How To Make Miso Soup

Miso soup is a staple in Japanese restaurants both in Japan and in the United States. Consisting of a broth with seaweed and tofu, this simple soup is both unique and delicious. Many people have had it in a restaurant without knowing how to replicate the taste at home. You may have to visit an Asian market for a few of the ingredients, but the soup itself is easy to make at home in just a few minutes. Here's how to make miso soup:

Ingredients and supplies:

  • 1/4 oz (7 grams) dried seaweed, also called wakama
  • 4 1/4 oz (120g) soft or silken tofu
  • 13 1/2 fl oz dashi (fish and seaweed broth) or 13 1/2 oz water and 1/2 teaspoon powdered dashi
  • 1 1/2 tablespoons miso paste
  • 2 medium spring onions
  • Large saucepan
  • Small bowl
  1. Heat the dashi. Dashi provides the base of the soup, in the way that chicken broth is used in other soups. Place it on the stove on high heat, cooking while you prepare the rest of the ingredients.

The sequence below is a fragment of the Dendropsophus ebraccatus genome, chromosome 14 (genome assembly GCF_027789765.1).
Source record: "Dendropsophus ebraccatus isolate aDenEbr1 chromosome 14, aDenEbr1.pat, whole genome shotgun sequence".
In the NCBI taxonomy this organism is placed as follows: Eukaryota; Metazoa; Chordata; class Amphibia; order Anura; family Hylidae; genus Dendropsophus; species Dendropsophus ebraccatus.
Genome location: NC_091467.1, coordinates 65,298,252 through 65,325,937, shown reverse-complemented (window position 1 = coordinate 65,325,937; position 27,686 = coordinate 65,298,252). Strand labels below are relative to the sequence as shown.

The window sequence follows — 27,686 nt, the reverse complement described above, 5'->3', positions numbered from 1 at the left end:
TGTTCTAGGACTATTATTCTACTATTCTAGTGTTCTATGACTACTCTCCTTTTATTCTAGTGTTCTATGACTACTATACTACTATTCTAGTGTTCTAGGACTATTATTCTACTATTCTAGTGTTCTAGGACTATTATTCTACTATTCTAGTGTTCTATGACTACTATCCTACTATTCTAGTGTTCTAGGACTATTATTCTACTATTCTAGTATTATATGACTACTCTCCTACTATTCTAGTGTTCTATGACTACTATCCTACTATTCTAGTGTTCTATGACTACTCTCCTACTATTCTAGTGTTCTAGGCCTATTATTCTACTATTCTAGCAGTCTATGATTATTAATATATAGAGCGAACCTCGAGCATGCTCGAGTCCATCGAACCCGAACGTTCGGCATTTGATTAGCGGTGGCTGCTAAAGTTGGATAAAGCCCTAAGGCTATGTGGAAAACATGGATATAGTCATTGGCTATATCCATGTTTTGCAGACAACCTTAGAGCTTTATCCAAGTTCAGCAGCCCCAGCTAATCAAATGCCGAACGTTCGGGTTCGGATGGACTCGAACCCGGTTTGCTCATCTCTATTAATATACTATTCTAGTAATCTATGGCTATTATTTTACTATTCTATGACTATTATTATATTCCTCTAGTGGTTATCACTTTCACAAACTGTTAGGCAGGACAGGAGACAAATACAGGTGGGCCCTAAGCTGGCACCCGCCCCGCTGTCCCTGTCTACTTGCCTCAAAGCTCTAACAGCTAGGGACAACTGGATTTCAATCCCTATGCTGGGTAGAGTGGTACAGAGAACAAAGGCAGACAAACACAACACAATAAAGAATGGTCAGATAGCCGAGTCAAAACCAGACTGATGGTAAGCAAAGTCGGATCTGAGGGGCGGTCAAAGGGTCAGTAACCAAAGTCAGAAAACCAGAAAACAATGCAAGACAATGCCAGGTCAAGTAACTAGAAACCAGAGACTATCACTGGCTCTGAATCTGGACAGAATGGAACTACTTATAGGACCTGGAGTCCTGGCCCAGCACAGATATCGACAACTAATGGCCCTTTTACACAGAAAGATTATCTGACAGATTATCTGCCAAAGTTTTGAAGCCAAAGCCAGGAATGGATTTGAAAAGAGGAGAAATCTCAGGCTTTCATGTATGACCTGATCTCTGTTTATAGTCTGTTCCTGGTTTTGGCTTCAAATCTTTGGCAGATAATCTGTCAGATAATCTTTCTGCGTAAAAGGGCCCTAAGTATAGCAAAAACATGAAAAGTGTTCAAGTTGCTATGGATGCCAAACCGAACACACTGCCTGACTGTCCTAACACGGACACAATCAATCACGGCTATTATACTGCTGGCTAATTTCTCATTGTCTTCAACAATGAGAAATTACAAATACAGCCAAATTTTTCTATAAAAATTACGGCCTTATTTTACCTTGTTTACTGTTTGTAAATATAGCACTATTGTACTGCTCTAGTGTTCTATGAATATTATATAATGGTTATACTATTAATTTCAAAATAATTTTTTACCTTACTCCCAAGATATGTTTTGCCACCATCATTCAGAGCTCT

2. Prepare the wakame. Before using the dried seaweed, place it in a small bowl and cover it with water. This will allow it to soak up the water and expand. Mix the miso while waiting for the wakame to soak up the water.
  3. Prepare the miso. Melt the miso in a small bowl by pouring a little of dashi on it. Stir thoroughly, and once the miso has dissolved, pour the mixture back into the pan of dashi. Stir to mix the miso paste with the dashi n the pot.
  4. Cut the tofu. Cut the tofu into squares about 1/2 inch across. Then add the tofu to the pan, and turn the heat down to low.
  5. Add the wakame. Once the mixture is no longer boiling, add the wakame. Do not boil the wakame, because this will change its flavor. Instead, turn to medium-low to allow the mixture to heat up.
  6. Serve. Chop the spring onions into 1/4" long pieces. Serve the miso soup in individual bowls with a garnish of spring onions.

To eat miso soup, use forks or chopsticks to eat the tofu and wakame, and then sip the liquid out of the bowl. If you greatly enjoy seaweed or tofu or want a more substantial soup, you can add a little more to this recipe. Some versions of miso soup also call for shitake mushrooms or bok choy. This delicious and nutritious vegetarian soup is perfect for serving with a Japanese meal. Although Americans usually eat soup before the meal, in Japan miso soup is eaten at the end of a meal, or even as a breakfast.


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